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Keywords: Fiction

Title: Kingdom Come

Author: JG Ballard

Publisher: Harper Perennial

ISBN: 0007232470

 

Over many years JG Ballard has developed a singularly distinctive voice in the world of English letters. He had achieved the rank of favoured outsider - his work is treated seriously, he is regularly reviewed and discussed by the critics. While he doesn't get the respect according to authors of 'serious' or 'literary' fiction, Ballard is a lot more respectable than he used to be. However, it is becoming increasingly apparent that this respectability is, possibly, exacted at a cost.

'Kingdom Come', Ballard's latest novel, is in similar vein to 'Millennium People', 'Super Cannes' and 'Cocaine Nights'. Gone are the environmental dystopias of the earlier Ballard, or the fictionalised autobiographies of 'Empire of The Sun' and 'The Kindness Of Women'. No longer looking to cracked images of the future or distorted versions of the past, Ballard directs his gaze at disturbing aspects of the contemporary world.

In the case of 'Kingdom Come' we are in Ballard's own backyard - the suburban home counties. This is home to Ballard in more than the physical sense. It's a landscape that he had made his own is previous novels and short stories, including, notably 'The Unlimited Dream Company' which was set in his home town of Shepperton. It is a comfortable and outwardly conformist world that Ballard peoples with obsessive characters, enigmatic protagonists and odd goings on. It's a world of middle class ennui, gin and tonics and an underlying violence and sexuality that can dangerously explode given the right combination of incendiary circumstances.

Richard Pearson, the central protagonist of the novel, returns to a sleepy commuter town near the M25 for the funeral of his father, who was gunned down during a killing spree in the local shopping centre. Pearson quickly discovers that there is something ominous going on, and that the local worthies he meets seem to be shielding the alleged gunman. The deeper he digs the more he uncovers about the shopping mall, the sleepy commuter town and a strangely suburban and English fascism that is spreading throughout the home counties.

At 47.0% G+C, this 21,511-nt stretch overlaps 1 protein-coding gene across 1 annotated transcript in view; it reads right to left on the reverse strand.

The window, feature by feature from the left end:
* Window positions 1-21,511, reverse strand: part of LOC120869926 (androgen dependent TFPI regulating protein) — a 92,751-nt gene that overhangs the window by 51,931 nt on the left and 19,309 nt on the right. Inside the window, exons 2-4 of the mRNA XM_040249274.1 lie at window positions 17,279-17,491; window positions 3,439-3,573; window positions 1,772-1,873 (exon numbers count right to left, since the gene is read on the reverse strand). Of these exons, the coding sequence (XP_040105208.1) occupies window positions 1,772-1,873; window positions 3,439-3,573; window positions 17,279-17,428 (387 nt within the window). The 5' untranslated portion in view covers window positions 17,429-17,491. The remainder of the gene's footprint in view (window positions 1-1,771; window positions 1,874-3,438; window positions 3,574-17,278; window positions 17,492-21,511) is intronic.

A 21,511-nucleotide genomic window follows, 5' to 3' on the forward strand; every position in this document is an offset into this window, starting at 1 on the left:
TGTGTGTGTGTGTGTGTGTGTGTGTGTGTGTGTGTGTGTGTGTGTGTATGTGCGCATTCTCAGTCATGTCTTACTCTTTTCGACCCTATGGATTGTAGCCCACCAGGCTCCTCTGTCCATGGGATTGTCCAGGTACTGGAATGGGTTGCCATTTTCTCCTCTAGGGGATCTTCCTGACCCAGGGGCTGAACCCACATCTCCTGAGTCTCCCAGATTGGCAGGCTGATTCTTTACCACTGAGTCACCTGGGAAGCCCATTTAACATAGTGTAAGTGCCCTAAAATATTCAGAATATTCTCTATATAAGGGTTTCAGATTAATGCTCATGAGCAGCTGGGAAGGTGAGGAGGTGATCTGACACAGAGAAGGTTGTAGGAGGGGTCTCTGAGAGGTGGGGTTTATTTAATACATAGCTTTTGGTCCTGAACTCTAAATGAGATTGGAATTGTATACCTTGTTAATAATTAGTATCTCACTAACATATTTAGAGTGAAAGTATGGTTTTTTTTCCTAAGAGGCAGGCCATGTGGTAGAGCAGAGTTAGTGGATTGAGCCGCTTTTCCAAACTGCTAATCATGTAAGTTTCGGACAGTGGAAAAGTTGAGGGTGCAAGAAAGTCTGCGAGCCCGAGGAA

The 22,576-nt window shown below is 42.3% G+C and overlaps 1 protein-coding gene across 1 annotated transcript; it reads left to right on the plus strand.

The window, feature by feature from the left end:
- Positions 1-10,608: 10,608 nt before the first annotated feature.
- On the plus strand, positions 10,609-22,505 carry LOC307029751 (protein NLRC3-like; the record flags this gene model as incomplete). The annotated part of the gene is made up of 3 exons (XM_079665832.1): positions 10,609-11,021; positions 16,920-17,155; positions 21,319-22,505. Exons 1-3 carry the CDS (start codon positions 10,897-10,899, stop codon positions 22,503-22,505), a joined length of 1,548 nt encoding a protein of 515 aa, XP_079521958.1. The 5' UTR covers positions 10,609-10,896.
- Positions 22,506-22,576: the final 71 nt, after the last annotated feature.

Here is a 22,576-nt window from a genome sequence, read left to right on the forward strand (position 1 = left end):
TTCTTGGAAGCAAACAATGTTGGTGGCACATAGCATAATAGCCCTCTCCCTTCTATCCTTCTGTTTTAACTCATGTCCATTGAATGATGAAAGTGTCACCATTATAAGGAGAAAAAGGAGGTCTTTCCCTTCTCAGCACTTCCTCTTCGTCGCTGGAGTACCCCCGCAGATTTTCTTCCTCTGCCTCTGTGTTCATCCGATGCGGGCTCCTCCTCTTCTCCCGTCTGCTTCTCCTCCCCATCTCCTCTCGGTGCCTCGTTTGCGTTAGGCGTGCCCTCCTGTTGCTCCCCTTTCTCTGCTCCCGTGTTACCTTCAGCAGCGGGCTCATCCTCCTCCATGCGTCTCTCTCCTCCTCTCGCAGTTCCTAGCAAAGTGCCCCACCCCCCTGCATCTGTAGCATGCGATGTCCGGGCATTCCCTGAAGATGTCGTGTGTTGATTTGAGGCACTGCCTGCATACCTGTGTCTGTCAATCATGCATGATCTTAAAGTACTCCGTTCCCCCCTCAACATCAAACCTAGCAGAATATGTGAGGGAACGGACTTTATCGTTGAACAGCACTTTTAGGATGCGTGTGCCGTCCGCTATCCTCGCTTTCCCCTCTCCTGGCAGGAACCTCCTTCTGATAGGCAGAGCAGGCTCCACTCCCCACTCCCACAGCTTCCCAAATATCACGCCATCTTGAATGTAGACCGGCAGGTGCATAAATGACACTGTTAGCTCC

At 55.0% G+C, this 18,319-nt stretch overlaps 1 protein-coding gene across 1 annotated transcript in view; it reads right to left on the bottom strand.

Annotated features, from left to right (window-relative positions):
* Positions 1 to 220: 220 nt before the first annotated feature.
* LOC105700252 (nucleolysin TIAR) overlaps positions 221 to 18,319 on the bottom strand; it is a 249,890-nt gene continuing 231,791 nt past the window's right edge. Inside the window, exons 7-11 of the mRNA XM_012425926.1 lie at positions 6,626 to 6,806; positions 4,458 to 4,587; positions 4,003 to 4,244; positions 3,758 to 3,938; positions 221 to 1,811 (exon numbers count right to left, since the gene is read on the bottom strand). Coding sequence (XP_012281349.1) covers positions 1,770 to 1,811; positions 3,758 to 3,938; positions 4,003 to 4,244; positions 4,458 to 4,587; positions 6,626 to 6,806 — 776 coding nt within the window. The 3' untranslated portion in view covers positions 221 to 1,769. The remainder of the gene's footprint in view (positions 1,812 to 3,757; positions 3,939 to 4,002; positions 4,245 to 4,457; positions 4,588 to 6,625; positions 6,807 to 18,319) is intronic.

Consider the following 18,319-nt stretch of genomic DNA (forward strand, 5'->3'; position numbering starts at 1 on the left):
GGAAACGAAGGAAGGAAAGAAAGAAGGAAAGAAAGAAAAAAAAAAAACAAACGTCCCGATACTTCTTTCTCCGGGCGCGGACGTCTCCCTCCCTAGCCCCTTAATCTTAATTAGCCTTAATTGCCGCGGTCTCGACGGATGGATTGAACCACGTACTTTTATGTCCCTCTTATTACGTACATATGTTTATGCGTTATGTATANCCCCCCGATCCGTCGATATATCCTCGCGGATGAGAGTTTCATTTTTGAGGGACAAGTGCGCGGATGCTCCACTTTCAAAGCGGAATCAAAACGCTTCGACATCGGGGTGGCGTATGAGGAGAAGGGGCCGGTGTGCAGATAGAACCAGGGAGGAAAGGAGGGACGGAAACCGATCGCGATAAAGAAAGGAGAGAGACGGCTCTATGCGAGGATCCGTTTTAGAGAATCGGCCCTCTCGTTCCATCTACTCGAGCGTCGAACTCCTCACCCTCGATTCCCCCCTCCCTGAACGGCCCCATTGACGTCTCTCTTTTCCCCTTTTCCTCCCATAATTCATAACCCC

Ballard tunes in to contemporary narratives of suppressed violence, racial tension and anti-consumerism. Middle-class angst about the spread of shopping malls and supermarkets spills over into violence and a barely concealed horror of the mob (who fall prey to the allure of empty consumerism and a cult of celebrity). The killing spree at the mall turns out not to be a case of a lone nut letting loose a volley of bullets in a crowded concourse.

While there are flashes of Ballardian brilliance, there is no denying that this is one of his weakest novels. The story is essentially very silly, and certainly does nothing to enhance his reputation as a visionary shining a light on the dark heart of contemporary society. 'Kingdom Come' does not compare at all well to his earlier works in this series, particularly 'Super Cannes'. The writing feels lazy, the ideas lack originality and insight.

As Ballard's reputation has risen, so too have the number of critics who look to his work for a critique of where we are going. Still worse there are those who seek to discern hidden themes and patterns in the real world, who look to Ballard to find the pulse of what's going on in the world around us. And it feels as though he has responded by attempting to make his work more obviously 'relevant'. If this is so it's a mistake, for in seeking to make explicitly political or critical points, he is producing work that is shallow and uninventive. Ballard's best work provides an oblique view of the world that is informed by his own obsessive visions and neuroses. That this can sometimes illuminate aspects of the world is almost incidental - it is certainly not the point of his work.

Perhaps he's simply trying to hard to be the JG Ballard that the critics are looking for. Maybe it's time to become the JG Ballard that his fans adore instead.

Review © Pan Pantziarka, 2007. Site contents © London Book Review 2007. Published November 08 2007